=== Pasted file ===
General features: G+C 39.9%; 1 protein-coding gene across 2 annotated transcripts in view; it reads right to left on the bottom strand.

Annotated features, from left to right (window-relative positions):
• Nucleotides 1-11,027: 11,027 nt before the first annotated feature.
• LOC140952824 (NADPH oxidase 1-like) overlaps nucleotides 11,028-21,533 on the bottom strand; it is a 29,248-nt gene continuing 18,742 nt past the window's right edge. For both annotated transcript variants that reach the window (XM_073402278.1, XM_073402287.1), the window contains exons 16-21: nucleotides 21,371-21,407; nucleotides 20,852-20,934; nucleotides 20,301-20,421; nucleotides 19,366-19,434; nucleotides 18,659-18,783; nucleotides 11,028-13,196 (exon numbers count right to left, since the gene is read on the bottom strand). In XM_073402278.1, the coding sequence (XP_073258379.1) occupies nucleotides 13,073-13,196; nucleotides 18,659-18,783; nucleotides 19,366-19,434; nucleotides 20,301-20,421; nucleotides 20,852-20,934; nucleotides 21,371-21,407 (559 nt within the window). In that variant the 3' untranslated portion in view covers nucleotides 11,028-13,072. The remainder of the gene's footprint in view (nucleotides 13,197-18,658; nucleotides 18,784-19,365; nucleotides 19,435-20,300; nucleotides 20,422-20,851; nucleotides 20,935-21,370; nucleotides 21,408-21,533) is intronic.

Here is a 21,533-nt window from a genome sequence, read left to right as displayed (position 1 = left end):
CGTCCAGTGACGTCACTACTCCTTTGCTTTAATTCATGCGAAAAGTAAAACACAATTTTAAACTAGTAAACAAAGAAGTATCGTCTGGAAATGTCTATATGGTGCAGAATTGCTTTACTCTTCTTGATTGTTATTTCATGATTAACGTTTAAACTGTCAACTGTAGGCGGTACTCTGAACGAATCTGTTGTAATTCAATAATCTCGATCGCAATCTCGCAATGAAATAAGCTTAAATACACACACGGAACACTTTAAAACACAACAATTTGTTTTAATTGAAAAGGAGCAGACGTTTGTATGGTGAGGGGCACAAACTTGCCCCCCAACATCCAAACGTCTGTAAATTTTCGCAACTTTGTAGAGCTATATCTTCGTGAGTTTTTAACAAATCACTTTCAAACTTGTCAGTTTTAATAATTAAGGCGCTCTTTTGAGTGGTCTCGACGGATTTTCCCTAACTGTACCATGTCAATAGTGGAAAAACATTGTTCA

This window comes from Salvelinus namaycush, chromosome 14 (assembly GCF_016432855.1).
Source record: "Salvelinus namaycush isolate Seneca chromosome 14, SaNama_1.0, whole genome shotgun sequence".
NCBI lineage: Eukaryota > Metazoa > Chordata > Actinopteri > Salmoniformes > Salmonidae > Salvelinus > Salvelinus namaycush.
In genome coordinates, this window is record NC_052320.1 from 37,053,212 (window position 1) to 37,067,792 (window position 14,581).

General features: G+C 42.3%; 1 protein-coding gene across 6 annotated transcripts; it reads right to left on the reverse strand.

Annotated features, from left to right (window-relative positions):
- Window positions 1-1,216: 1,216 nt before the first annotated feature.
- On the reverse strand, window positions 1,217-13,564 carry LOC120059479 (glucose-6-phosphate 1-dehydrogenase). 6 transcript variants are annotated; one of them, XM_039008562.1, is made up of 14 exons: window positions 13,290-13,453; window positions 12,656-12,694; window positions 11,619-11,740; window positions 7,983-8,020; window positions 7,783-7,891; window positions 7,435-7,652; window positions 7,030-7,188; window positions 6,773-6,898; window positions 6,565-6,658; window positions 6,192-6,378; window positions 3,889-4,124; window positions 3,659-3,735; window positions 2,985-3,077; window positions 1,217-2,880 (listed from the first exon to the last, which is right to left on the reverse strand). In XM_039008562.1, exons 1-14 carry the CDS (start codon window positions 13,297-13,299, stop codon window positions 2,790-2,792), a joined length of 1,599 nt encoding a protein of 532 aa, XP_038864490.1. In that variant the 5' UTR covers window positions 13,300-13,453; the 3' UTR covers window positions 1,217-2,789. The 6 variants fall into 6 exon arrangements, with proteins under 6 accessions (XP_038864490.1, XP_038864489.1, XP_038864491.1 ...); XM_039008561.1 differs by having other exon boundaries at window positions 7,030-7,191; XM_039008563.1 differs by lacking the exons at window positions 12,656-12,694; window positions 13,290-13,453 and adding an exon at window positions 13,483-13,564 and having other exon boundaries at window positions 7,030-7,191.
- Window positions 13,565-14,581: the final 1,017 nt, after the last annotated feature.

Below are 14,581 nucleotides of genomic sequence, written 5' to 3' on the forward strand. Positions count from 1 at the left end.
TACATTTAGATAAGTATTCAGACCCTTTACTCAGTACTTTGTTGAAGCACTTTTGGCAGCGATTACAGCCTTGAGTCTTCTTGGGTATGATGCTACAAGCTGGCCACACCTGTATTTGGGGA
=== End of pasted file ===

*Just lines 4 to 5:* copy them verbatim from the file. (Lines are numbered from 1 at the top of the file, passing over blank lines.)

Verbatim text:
• LOC140952824 (NADPH oxidase 1-like) overlaps nucleotides 11,028-21,533 on the bottom strand; it is a 29,248-nt gene continuing 18,742 nt past the window's right edge. For both annotated transcript variants that reach the window (XM_073402278.1, XM_073402287.1), the window contains exons 16-21: nucleotides 21,371-21,407; nucleotides 20,852-20,934; nucleotides 20,301-20,421; nucleotides 19,366-19,434; nucleotides 18,659-18,783; nucleotides 11,028-13,196 (exon numbers count right to left, since the gene is read on the bottom strand). In XM_073402278.1, the coding sequence (XP_073258379.1) occupies nucleotides 13,073-13,196; nucleotides 18,659-18,783; nucleotides 19,366-19,434; nucleotides 20,301-20,421; nucleotides 20,852-20,934; nucleotides 21,371-21,407 (559 nt within the window). In that variant the 3' untranslated portion in view covers nucleotides 11,028-13,072. The remainder of the gene's footprint in view (nucleotides 13,197-18,658; nucleotides 18,784-19,365; nucleotides 19,435-20,300; nucleotides 20,422-20,851; nucleotides 20,935-21,370; nucleotides 21,408-21,533) is intronic.

Here is a 21,533-nt window from a genome sequence, read left to right as displayed (position 1 = left end):